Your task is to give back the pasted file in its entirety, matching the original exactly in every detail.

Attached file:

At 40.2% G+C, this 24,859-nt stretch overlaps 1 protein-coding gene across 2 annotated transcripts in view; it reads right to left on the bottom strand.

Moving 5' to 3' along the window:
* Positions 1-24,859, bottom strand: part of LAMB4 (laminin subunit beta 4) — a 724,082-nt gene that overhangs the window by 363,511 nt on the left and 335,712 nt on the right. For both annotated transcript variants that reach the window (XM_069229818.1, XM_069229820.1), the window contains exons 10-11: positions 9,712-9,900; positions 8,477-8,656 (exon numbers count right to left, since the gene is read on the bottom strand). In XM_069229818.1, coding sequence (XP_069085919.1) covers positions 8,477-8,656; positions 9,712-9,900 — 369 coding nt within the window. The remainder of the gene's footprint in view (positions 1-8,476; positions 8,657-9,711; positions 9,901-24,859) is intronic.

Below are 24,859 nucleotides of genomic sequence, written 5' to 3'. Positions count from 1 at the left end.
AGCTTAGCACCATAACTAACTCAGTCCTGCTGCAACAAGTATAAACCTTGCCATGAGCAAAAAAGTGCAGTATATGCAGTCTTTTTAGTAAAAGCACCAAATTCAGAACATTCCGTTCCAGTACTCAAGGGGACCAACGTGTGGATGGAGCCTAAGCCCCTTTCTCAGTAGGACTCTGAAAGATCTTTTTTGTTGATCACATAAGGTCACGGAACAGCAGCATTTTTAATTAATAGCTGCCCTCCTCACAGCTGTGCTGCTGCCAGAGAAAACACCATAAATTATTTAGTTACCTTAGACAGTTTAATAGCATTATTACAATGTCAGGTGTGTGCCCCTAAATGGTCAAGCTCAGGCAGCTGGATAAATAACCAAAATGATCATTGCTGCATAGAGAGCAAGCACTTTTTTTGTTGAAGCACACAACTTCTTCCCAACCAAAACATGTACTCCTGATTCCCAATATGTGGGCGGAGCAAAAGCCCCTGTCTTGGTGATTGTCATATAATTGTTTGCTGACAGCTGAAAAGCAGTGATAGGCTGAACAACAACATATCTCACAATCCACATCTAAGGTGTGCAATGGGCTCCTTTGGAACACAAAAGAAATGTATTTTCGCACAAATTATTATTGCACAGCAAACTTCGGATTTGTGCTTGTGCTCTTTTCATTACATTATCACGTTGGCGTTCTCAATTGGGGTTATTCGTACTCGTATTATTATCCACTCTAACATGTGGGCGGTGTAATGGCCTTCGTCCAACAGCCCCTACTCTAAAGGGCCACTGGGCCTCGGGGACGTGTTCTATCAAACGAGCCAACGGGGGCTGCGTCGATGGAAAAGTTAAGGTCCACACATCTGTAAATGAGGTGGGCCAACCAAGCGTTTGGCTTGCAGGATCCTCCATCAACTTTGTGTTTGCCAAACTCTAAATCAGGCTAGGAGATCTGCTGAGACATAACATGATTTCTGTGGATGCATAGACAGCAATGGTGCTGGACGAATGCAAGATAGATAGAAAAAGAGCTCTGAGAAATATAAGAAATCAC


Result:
At 40.2% G+C, this 24,859-nt stretch overlaps 1 protein-coding gene across 2 annotated transcripts in view; it reads right to left on the bottom strand.

Moving 5' to 3' along the window:
* Positions 1-24,859, bottom strand: part of LAMB4 (laminin subunit beta 4) — a 724,082-nt gene that overhangs the window by 363,511 nt on the left and 335,712 nt on the right. For both annotated transcript variants that reach the window (XM_069229818.1, XM_069229820.1), the window contains exons 10-11: positions 9,712-9,900; positions 8,477-8,656 (exon numbers count right to left, since the gene is read on the bottom strand). In XM_069229818.1, coding sequence (XP_069085919.1) covers positions 8,477-8,656; positions 9,712-9,900 — 369 coding nt within the window. The remainder of the gene's footprint in view (positions 1-8,476; positions 8,657-9,711; positions 9,901-24,859) is intronic.

Below are 24,859 nucleotides of genomic sequence, written 5' to 3'. Positions count from 1 at the left end.
AGCTTAGCACCATAACTAACTCAGTCCTGCTGCAACAAGTATAAACCTTGCCATGAGCAAAAAAGTGCAGTATATGCAGTCTTTTTAGTAAAAGCACCAAATTCAGAACATTCCGTTCCAGTACTCAAGGGGACCAACGTGTGGATGGAGCCTAAGCCCCTTTCTCAGTAGGACTCTGAAAGATCTTTTTTGTTGATCACATAAGGTCACGGAACAGCAGCATTTTTAATTAATAGCTGCCCTCCTCACAGCTGTGCTGCTGCCAGAGAAAACACCATAAATTATTTAGTTACCTTAGACAGTTTAATAGCATTATTACAATGTCAGGTGTGTGCCCCTAAATGGTCAAGCTCAGGCAGCTGGATAAATAACCAAAATGATCATTGCTGCATAGAGAGCAAGCACTTTTTTTGTTGAAGCACACAACTTCTTCCCAACCAAAACATGTACTCCTGATTCCCAATATGTGGGCGGAGCAAAAGCCCCTGTCTTGGTGATTGTCATATAATTGTTTGCTGACAGCTGAAAAGCAGTGATAGGCTGAACAACAACATATCTCACAATCCACATCTAAGGTGTGCAATGGGCTCCTTTGGAACACAAAAGAAATGTATTTTCGCACAAATTATTATTGCACAGCAAACTTCGGATTTGTGCTTGTGCTCTTTTCATTACATTATCACGTTGGCGTTCTCAATTGGGGTTATTCGTACTCGTATTATTATCCACTCTAACATGTGGGCGGTGTAATGGCCTTCGTCCAACAGCCCCTACTCTAAAGGGCCACTGGGCCTCGGGGACGTGTTCTATCAAACGAGCCAACGGGGGCTGCGTCGATGGAAAAGTTAAGGTCCACACATCTGTAAATGAGGTGGGCCAACCAAGCGTTTGGCTTGCAGGATCCTCCATCAACTTTGTGTTTGCCAAACTCTAAATCAGGCTAGGAGATCTGCTGAGACATAACATGATTTCTGTGGATGCATAGACAGCAATGGTGCTGGACGAATGCAAGATAGATAGAAAAAGAGCTCTGAGAAATATAAGAAATCAC